colon, the option is expected to have an argument, which
should be supplied as a separate argument. Applications
should specify an option character and its option-argument
as separate arguments, but getopts interprets the characters
following an option character requiring arguments as an
argument whether or not this is done. An explicit null
option-argument need not be recognised if it is not supplied
as a separate argument when getopts is invoked; see
getopt(3C). The characters question-mark (?) and colon (:)
must not be used as option characters by an application. The
use of other option characters that are not alphanumeric
produces unspecified results. If the option-argument is not
supplied as a separate argument from the option character,
the value in OPTARG is stripped of the option character and
the -. The first character in optstring determines how
getopts behaves if an option character is not known or an
option-argument is missing.


name
The name of a shell variable that is set by the getopts
utility to the option character that was found.


The getopts utility by default parses positional parameters passed to the
invoking shell procedure. If args are specified, they are parsed instead
of the positional parameters.

USAGE


Since getopts affects the current shell execution environment, it is
generally provided as a shell regular built-in. If it is called in a
subshell or separate utility execution environment, such as one of the
following:

(getopts abc value "$@")
nohup getopts ...
find . -exec getopts ... \;


it does not affect the shell variables in the caller's environment.


Notice that shell functions share OPTIND with the calling shell even
though the positional parameters are changed. Functions that want to use
getopts to parse their arguments usually want to save the value of OPTIND
on entry and restore it before returning. However, there are cases when a
function wants to change OPTIND for the calling shell.

EXAMPLES


Example 1: Parsing and Displaying Arguments




The following example script parses and displays its arguments:


aflag=
bflag=
while getopts ab: name
do
case $name in
a) aflag=1;;
b) bflag=1
bval="$OPTARG";;
?) printf "Usage: %s: [-a] [-b value] args\n" $0
exit 2;;
esac
done
if [ ! -z "$aflag" ]; then
printf "Option -a specified\n"
fi
if [ ! -z "$bflag" ]; then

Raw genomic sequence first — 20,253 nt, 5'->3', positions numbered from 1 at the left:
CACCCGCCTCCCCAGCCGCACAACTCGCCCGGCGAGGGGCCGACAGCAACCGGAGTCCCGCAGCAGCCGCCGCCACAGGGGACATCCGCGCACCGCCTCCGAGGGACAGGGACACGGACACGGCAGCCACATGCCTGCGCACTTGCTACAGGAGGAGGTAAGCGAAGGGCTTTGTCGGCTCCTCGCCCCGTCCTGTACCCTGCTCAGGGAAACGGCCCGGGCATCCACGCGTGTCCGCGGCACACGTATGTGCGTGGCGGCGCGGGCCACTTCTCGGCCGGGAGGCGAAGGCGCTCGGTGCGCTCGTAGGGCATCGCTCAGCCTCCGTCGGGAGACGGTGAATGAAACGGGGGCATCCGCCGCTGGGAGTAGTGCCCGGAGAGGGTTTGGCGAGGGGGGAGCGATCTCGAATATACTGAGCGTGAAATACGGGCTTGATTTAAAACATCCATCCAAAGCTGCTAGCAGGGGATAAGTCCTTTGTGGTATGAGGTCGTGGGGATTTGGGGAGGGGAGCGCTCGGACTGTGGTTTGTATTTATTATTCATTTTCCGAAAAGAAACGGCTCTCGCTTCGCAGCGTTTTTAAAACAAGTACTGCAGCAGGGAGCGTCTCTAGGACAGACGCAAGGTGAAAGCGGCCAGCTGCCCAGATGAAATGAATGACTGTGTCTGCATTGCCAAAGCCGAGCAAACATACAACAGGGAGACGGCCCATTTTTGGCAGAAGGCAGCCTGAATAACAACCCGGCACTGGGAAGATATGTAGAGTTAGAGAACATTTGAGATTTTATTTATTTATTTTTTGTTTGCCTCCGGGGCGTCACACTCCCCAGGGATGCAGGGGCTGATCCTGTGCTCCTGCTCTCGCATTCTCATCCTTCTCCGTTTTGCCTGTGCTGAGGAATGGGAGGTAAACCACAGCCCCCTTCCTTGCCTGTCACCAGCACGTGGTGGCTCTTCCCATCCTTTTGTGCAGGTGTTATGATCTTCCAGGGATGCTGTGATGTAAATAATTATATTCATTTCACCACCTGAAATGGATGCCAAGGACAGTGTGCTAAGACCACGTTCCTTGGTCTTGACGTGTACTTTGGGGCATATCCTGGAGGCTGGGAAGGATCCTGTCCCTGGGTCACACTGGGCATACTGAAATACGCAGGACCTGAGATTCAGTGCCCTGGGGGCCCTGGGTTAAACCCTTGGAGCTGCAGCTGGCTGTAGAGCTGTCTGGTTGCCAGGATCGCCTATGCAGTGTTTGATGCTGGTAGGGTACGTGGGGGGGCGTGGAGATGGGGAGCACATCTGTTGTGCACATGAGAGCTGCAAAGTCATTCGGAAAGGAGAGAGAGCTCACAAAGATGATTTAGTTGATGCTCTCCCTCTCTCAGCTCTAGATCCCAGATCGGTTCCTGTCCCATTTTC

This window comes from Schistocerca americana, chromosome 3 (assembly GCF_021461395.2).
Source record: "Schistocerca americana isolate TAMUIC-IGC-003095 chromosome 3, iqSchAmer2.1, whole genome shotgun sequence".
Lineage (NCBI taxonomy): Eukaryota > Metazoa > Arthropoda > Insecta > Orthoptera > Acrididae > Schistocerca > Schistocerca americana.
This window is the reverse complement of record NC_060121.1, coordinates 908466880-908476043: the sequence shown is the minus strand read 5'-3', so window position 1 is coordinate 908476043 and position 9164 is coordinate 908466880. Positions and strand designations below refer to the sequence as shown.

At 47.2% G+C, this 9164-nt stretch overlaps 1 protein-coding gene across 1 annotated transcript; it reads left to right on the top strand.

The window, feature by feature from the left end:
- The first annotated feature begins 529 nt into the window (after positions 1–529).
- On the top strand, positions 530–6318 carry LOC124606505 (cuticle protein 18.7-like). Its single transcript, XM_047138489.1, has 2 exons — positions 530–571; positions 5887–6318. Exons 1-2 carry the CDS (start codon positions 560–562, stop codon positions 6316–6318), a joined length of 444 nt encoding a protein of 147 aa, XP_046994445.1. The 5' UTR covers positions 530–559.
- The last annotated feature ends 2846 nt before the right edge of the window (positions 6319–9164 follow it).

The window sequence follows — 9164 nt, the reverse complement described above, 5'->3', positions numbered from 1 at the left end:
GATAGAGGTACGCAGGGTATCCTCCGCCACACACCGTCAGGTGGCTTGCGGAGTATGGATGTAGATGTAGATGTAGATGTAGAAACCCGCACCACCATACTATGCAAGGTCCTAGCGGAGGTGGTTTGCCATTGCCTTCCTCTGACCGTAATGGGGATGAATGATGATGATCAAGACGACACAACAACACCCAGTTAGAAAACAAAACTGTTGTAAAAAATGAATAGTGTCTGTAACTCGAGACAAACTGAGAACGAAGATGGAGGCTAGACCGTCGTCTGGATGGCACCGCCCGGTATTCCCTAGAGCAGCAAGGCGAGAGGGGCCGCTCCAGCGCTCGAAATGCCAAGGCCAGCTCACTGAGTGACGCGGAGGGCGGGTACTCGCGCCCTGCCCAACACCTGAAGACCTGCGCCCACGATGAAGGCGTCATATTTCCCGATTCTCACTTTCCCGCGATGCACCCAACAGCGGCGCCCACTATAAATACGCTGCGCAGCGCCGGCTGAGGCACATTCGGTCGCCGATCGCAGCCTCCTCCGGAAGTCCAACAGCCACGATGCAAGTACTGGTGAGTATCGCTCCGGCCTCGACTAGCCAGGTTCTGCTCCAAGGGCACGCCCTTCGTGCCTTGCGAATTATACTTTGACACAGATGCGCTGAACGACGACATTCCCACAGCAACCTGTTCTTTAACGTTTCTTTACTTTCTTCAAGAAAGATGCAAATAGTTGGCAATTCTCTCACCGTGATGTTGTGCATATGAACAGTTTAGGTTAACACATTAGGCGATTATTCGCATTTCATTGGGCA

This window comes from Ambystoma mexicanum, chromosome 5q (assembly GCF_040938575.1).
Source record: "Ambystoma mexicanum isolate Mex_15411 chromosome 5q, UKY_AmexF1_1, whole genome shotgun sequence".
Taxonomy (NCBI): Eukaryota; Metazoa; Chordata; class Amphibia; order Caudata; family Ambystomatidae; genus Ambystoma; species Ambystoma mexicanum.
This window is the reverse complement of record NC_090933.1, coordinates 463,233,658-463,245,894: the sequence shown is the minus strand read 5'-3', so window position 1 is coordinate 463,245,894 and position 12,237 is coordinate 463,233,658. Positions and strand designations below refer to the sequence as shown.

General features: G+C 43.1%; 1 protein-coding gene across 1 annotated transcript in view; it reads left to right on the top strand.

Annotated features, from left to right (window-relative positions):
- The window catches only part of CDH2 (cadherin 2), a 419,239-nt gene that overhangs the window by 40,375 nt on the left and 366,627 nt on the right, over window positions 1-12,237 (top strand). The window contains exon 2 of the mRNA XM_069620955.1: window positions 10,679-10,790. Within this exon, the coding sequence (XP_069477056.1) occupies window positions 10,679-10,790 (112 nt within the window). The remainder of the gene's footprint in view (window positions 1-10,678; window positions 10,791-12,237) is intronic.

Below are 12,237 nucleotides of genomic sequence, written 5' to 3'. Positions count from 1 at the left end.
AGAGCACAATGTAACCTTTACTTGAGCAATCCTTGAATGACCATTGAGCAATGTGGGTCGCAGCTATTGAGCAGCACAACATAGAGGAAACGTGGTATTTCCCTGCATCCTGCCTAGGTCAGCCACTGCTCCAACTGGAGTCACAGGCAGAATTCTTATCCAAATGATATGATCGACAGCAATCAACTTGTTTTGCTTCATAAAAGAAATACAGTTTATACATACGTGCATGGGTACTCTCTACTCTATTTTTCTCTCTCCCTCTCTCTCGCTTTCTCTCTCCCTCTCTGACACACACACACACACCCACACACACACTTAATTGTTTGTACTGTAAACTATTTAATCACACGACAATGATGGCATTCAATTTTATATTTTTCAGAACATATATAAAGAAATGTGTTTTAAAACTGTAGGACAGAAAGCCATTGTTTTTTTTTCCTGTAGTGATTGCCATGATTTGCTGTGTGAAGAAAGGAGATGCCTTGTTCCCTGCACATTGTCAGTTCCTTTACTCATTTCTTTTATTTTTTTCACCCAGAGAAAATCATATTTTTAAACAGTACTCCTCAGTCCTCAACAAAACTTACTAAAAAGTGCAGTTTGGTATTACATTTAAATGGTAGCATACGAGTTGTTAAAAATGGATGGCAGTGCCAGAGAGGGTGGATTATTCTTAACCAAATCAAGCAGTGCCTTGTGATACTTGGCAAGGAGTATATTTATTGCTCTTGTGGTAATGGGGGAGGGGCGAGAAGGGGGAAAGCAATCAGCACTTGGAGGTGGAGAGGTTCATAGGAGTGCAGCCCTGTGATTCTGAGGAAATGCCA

printf 'Option -b "%s" specified\n' "$bval"
fi
shift $(($OPTIND - 1))
printf "Remaining arguments are: %s\n" "$*"


Example 2: Processing Arguments for a Command with Options




The following fragment of a shell program processes the arguments for a
command that can take the options -a or -b. It also processes the option
-o, which requires an option-argument:


while getopts abo: c
do
case $c in
a | b) FLAG=$c;;
o) OARG=$OPTARG;;
\?) echo $USAGE
exit 2;;
esac
done
shift `expr $OPTIND - 1`


Example 3: Equivalent Code Expressions




This code example accepts any of the following as equivalent:


cmd -a -b -o "xxx z yy" filename
cmd -a -b -o "xxx z yy" -- filename
cmd -ab -o xxx,z,yy filename
cmd -ab -o "xxx z yy" filename
cmd -o xxx,z,yy -b -a filename


ENVIRONMENT VARIABLES


See environ(7) for descriptions of the following environment variables
that affect the execution of getopts: LANG, LC_ALL, LC_CTYPE,
LC_MESSAGES, and NLSPATH.

OPTIND
This variable is used by getopts as the index of the next
argument to be processed.


OPTARG
This variable is used by getopts to store the argument if an
option is using arguments.


EXIT STATUS


The following exit values are returned:

0
An option, specified or unspecified by optstring, was found.


>0
The end of options was encountered or an error occurred.


ksh93
The following exit values are returned by ksh93:

0
A specified option was found.


1
An end of options was encountered.


2
A usage or information message was generated.


ATTRIBUTES


See attributes(7) for descriptions of the following attributes:

/usr/bin/getopts, sh, ksh


+--------------------+-------------------+
| ATTRIBUTE TYPE | ATTRIBUTE VALUE |
+--------------------+-------------------+
|Interface Stability | Committed |
+--------------------+-------------------+
|Standard | See standards(7). |
+--------------------+-------------------+

ksh93


+--------------------+-----------------+
| ATTRIBUTE TYPE | ATTRIBUTE VALUE |
+--------------------+-----------------+
|Interface Stability | Uncommitted |
+--------------------+-----------------+

SEE ALSO


Intro(1), getoptcvt(1), ksh(1), ksh93(1), ps(1), sh(1), getopt(3C),
attributes(7), environ(7), standards(7)

DIAGNOSTICS


Whenever an error is detected and the first character in the optstring
operand is not a colon (:), a diagnostic message is written to standard
error with the following information in an unspecified format:

o The invoking program name is identified in the message. The
invoking program name is the value of the shell special
parameter 0 at the time the getopts utility is invoked. A name
equivalent to

basename "$0"

can be used.

o If an option is found that was not specified in optstring,
this error is identified and the invalid option character is
identified in the message.

o If an option requiring an option-argument is found, but an
option-argument is not found, this error is identified and the
invalid option character is identified in the message.


November 2, 2007 GETOPTS(1)